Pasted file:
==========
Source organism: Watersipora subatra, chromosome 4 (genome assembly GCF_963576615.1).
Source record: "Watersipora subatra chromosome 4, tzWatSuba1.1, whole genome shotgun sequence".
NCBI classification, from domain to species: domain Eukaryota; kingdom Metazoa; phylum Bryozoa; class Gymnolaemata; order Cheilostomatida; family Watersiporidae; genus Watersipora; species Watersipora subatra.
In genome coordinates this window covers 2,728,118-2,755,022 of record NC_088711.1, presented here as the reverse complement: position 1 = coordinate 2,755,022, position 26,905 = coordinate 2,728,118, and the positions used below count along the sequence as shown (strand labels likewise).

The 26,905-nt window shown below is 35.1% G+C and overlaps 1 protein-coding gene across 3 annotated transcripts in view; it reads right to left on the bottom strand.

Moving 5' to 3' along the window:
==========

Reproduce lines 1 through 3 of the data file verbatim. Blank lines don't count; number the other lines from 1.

Source organism: Watersipora subatra, chromosome 4 (genome assembly GCF_963576615.1).
Source record: "Watersipora subatra chromosome 4, tzWatSuba1.1, whole genome shotgun sequence".
NCBI classification, from domain to species: domain Eukaryota; kingdom Metazoa; phylum Bryozoa; class Gymnolaemata; order Cheilostomatida; family Watersiporidae; genus Watersipora; species Watersipora subatra.